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Columns and Articles by Dr. Laina Farhat-Holzman

October 08, 2011

How Goes It With Marriage Around the World?(Part 1)

This is a two-part series on how women are faring worldwide. Marriage is part I, and four other major concerns are part 2, next week.

Americans are great romantics about marriage. In the traditional past, women were property and were disposed of in marriage as best suited their relatives and clans. But in the past 400 years, Europeans (and American colonists) began to accept a young couple marrying out of mutual affection. Of course, we are talking about people with some financial and educational means. A young man, once he came into adulthood with an estate or profession, could propose marriage to a woman with sometimes even lesser status in society.

Americans value marriage so much (and find it more satisfying than not), that even homosexuals want to have the benefits of official commitment. We all love our marriage because, unlike elsewhere, it can be dissolved when no longer happy. Men have always had this privilege. Now women have it too.

The idea of marriage for love has been part of the human condition from the earliest of times. Human folklore has stories of youngsters who fell in love, but were prevented by their families from marrying. This is even so in the Muslim world and all of Asia, where marriages for love have never been a viable choice. But in the modern world, as the status of women has risen, marriage for love has become the norm. How goes marriage elsewhere in the world?

According to the August 20, 2011 Economist, Asia has a serious problem with women rejecting marriage. Asians are marrying later and less than in the past. This has profound implications for women, traditional family life, and Asian politics. What we are seeing is that despite the vaunted “family values” of Asian countries, when women are given a choice for the first time ever, they want no part of it. I think that we are seeing that marriage is like religion: when people have a choice to get in or out, they support it; when there are no choices, these institutions have more negatives than positives.

Many young Japanese women prefer single status because they can work and support themselves, do what they please, travel and buy clothes. This is the opposite of marriage in their society in which they are subservient to a husband and his family, have only childrearing and housework, and find that marriage destroys any sexual pleasure their partnership might have had. The same thing is happening in Taiwan and China, and increasingly in the modern middle class sector of India, where women look at their options and decide not to have anything to do with traditional marriage.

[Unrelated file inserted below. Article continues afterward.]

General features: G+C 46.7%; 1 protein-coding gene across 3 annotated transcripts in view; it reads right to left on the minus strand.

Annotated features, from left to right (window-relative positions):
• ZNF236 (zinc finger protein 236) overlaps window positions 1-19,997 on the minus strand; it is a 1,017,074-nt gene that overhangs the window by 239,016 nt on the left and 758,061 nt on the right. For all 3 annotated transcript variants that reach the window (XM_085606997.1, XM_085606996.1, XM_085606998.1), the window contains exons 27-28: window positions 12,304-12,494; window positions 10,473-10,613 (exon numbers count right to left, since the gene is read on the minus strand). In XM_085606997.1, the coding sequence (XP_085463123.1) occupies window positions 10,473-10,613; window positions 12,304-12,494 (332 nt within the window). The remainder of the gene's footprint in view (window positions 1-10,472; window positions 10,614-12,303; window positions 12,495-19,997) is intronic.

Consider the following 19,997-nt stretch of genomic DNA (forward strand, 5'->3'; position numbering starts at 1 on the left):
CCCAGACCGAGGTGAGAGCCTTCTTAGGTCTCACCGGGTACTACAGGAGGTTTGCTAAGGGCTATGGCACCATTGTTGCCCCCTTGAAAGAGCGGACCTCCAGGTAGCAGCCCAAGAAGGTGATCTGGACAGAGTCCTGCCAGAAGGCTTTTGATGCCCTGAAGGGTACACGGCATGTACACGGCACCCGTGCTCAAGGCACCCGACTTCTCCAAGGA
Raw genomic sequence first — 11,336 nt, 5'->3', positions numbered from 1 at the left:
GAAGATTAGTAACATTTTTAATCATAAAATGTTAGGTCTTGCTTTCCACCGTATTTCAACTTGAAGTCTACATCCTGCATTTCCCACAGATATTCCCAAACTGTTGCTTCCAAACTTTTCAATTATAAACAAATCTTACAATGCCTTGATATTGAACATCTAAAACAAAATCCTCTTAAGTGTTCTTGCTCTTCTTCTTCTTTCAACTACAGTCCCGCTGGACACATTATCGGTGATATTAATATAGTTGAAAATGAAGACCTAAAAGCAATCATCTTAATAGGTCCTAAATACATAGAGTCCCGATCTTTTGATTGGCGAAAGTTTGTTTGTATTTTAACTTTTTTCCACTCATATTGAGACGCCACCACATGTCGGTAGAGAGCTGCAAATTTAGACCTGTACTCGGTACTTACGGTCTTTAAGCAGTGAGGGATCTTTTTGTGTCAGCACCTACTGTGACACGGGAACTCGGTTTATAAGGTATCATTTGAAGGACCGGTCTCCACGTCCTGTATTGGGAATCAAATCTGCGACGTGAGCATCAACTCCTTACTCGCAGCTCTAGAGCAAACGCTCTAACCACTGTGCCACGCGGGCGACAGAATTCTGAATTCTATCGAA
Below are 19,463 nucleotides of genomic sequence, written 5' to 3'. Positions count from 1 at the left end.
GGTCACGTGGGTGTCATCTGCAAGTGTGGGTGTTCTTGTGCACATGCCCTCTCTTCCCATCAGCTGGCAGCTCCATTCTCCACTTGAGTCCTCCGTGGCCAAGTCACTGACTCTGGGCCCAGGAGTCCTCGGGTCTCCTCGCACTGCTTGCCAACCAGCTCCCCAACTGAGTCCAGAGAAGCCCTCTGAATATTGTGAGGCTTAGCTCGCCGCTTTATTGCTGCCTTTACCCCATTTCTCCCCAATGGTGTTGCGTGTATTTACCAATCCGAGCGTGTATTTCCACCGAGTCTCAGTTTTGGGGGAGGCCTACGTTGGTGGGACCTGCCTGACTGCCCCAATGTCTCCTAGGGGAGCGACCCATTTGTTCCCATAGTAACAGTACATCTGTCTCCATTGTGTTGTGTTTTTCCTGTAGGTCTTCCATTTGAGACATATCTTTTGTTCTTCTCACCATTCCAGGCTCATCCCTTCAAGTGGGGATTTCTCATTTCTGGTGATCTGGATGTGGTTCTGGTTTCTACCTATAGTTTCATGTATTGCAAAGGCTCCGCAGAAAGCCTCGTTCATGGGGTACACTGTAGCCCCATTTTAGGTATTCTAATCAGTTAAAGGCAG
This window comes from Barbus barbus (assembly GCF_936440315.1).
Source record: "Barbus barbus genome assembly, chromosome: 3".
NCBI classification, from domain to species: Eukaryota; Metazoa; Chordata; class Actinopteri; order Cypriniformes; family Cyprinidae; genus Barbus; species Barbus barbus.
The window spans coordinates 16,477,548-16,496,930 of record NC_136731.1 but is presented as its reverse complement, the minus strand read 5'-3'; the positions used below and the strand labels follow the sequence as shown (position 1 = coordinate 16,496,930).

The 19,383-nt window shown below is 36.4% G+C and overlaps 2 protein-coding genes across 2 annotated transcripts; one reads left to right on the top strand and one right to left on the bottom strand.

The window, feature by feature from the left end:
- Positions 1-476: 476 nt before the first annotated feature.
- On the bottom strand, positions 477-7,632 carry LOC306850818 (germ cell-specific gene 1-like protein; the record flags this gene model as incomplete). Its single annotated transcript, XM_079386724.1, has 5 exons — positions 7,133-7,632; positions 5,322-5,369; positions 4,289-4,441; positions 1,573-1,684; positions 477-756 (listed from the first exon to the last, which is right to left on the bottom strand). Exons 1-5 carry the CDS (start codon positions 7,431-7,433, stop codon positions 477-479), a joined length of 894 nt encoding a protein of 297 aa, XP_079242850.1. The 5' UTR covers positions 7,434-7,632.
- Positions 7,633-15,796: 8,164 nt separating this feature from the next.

This, along with the Asian preference for boy babies, is creating a demographic crash that has politicians and social scientists unnerved. The solution, if there is one, is to finally end the patriarchal culture of Asia that is hostile to women. When husbands regard wives as loved partners, this could change.

In parts of the world where women have no choice, they marry, breed, labor, and die early. A Pakistani doctor who built a maternity hospital in rural-tribal Pakistan said (in an NPR report) that women’s lives were hideous. He tried to treat a young woman with three children who was about to deliver her fourth; she had been married at 12. This young mother was forced to carry water down a mountain side four times a day, care for her children and husband, and eat what was left over after the men ate. She was anemic and frail and would not survive this childbirth. In addition, she would not let her doctor do a pelvic examination because her husband and mother-in-law would punish her for immodesty.

There are millions just like her. When the time comes that this little slave has a choice, can you imagine that she would choose marriage? The patriarchy will have to change, or men will find themselves without wives, love, or children.

Part 2 will explore the best and worse countries for women in a 2011 global survey.

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Dr. Laina Farhat-Holzman is a historian, lecturer, and author of How Do You Know That? You may contact her at Lfarhat102@aol.com or www.globalthink.net